As an association or chamber of commerce, you have a wealth of relationships and information available to share with your members, which can be both a good and bad thing when it comes to creating content. While you have great information to pull from, it can sometimes be a bit overwhelming to know where to focus your association’s content marketing efforts. Blog posts, news articles, contributing to newspapers, opinion pages, industry journals, Facebook posts, LinkedIn pages...the list is endless.
Instead of focusing on the “where to post,” let’s start with creating the right content for your organization and your members.
What to talk about
The content you create should contain topics that are interesting and useful for your audience. Remember that it’s OK to have content that targets different audiences. Sometimes you'll create content aimed at members, prospects or other groups that may be connected to your membership such as legislators, civic groups or other community leaders. Your content needs to engage the target audience, convince them why they should keep reading and possibly take some action.
If you haven’t started creating content yet, check out our blog post on how to start content marketing for your association or chamber. For those that have started and aren’t sure how to continue, remember to ask yourself these questions to get ideas going for new content:
- Why do members join your association or chamber of commerce?
- What types of businesses or individuals join your organization? (Look beyond a common industry. Are there other similar factors about your members?)
- What benefits can our association provide members that they cannot provide themselves?
- What topics can we write about to assist our members in improving their business?
- What questions about our industry or community can we answer for our members?
- What research does our organization do that our members would like having access to?
- What questions can we ask our members to help us create more content for them?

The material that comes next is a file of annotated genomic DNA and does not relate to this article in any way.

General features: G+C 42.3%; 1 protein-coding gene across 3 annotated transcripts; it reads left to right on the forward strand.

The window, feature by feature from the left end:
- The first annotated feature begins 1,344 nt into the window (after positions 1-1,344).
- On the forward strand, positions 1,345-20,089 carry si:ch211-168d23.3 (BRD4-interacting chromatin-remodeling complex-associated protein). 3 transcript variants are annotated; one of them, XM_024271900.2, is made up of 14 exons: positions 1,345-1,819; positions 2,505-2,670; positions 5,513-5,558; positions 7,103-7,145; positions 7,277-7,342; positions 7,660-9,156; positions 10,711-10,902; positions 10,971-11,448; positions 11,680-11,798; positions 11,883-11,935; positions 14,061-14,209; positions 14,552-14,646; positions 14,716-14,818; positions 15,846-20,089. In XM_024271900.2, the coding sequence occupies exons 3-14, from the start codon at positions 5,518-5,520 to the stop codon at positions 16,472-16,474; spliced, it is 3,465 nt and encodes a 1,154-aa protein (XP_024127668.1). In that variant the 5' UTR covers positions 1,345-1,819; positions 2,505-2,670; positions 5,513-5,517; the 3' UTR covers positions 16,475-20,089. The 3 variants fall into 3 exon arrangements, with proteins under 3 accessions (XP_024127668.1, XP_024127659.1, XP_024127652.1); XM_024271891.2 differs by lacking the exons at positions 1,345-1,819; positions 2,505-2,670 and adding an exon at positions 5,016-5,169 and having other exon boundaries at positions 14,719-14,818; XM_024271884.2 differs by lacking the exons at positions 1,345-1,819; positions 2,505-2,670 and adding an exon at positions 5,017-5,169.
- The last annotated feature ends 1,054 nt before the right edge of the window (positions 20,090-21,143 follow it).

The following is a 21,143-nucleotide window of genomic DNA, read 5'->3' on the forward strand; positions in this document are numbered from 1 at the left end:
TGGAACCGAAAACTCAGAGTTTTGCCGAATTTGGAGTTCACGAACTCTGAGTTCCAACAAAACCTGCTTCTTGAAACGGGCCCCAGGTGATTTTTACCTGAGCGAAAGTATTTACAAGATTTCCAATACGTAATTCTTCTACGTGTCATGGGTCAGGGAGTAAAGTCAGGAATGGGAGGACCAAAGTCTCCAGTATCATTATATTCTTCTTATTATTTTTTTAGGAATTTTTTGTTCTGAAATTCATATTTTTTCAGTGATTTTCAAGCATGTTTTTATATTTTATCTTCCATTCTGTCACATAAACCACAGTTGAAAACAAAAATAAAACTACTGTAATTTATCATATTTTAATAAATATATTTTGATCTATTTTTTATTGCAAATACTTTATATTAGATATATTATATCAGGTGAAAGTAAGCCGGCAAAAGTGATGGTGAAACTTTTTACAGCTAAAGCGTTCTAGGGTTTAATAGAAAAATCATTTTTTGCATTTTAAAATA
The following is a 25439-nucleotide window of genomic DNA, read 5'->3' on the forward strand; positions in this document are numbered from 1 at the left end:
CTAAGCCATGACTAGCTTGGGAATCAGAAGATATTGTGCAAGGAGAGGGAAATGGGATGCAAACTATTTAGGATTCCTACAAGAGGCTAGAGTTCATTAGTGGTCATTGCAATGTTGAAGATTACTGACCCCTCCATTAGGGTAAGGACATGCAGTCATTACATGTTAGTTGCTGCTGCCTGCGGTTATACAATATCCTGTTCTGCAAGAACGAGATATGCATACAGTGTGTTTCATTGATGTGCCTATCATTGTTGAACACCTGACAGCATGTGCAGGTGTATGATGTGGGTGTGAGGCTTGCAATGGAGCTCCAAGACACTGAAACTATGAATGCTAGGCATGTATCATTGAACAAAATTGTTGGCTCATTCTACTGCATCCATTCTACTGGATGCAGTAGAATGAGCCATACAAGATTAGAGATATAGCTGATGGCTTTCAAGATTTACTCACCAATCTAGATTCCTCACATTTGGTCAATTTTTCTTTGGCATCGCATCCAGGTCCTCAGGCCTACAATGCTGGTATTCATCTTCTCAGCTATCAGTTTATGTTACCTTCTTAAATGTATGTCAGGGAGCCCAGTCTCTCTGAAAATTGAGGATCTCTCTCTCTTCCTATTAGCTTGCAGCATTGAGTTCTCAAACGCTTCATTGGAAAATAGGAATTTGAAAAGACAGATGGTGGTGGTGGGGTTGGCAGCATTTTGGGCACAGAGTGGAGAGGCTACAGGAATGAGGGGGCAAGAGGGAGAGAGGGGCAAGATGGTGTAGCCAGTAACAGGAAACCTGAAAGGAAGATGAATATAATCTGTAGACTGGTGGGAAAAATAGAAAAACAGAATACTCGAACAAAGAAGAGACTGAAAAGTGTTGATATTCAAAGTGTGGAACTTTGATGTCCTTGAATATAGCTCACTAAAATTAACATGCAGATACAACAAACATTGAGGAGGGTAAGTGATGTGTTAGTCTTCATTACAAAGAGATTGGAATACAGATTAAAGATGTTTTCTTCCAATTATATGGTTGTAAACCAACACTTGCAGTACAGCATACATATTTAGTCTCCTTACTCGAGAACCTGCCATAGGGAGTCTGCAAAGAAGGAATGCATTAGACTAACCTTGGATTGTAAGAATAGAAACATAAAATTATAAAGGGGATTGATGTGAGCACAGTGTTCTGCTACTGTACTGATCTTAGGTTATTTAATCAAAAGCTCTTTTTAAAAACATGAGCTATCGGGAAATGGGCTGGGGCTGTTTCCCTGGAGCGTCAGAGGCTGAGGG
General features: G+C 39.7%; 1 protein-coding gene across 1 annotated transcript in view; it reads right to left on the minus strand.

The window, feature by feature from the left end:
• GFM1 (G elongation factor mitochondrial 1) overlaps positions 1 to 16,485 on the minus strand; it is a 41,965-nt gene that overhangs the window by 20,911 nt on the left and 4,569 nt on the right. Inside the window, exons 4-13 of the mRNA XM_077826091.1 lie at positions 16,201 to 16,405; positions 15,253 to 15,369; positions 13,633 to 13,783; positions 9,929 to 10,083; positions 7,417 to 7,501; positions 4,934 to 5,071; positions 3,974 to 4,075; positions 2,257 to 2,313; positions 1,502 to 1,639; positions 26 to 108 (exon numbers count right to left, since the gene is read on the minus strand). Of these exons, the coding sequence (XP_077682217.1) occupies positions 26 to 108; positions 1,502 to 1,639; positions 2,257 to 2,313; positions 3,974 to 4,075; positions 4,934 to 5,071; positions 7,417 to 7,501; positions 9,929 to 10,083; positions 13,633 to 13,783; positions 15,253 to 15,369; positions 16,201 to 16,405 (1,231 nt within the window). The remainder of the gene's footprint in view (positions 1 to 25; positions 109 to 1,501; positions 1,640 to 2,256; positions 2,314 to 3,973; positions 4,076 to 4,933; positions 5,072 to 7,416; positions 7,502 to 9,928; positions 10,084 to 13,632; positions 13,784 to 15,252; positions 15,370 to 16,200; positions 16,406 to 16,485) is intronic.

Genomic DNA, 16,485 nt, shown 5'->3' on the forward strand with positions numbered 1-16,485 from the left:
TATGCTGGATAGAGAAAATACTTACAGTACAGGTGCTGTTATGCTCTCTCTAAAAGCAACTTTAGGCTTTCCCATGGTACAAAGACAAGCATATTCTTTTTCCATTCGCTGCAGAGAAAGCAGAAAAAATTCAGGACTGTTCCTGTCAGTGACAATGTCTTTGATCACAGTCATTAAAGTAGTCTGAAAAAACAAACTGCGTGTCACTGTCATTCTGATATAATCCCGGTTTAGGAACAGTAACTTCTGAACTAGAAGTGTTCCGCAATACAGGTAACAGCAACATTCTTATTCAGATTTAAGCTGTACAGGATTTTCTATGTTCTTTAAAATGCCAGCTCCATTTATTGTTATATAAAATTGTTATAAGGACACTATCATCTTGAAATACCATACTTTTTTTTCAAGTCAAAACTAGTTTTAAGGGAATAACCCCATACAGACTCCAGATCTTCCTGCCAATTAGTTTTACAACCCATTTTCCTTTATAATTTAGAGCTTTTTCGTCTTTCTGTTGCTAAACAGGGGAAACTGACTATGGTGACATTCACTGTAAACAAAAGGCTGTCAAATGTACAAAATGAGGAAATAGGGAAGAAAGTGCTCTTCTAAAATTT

Remember to tell a story with your content. Tell your audience how you got where you are, and how you are helping others get there too.
Aim for a relationship
Rather than targeting your audience for a quick purchase or membership sale, work to gain their trust and develop a long-term relationship. Remember that gaining and keeping a member – and building a long history of providing value - is the ultimate goal.
By maintaining their interest and providing valuable information or resources they cannot find elsewhere - or that you “distill” for them to easily understand - you will be reinforcing your value and why they should stay involved.
Also, include as many members in your content as you can. By using specific real world examples of how members benefit from a particular service, your content will be more relevant and useful to other members. And, those members who are specifically mentioned will feel more connected to your organization, further building your relationship with them.
Keywords, keywords, keywords
Implementing keyword phrases and specified word choices is essential to getting your voice “out there” in the digital space and gaining the right traffic to your website and blog. Google rankings are still extremely important to website traffic and employing some classic SEO techniques in your content will drive more success.
If you’re unsure what keywords your audience may be searching for, ask them! Your members are your best research tool. Ask them what topics they may need help with or what they search for when looking for ways to grow their business. To help you expand or refine your keyword targets, Google has a free keyword tool called Google AdWords for the basics.
While I agree with the experts that focusing on keywords is important, the ultimate test of your content is how valuable it is for your target audience. If you can deliver great content for your members that’s also targeting keywords that benefit your association, that’s a real recipe for success.
Get rewarded for your efforts
With your focus on providing quality content that your members need, you should expect a return on your efforts, right? But what kinds of reward will you see?
Some will be obvious and others may take some time to materialize. The first sign that your content efforts are paying off will be the comments and shares from your members. Your members will let you know if they find your content valuable.
Longer term measurement of success will include new member sales, member retention rates and even an increase in non-dues revenue from your website. (Remember, all that great content is getting more eyeballs that can also see ads.)
Content marketing does take time, effort and a sincere desire to help your members improve their business. And chances are those three things already fit nicely with your organization’s mission to serve your audience. Go out and create content!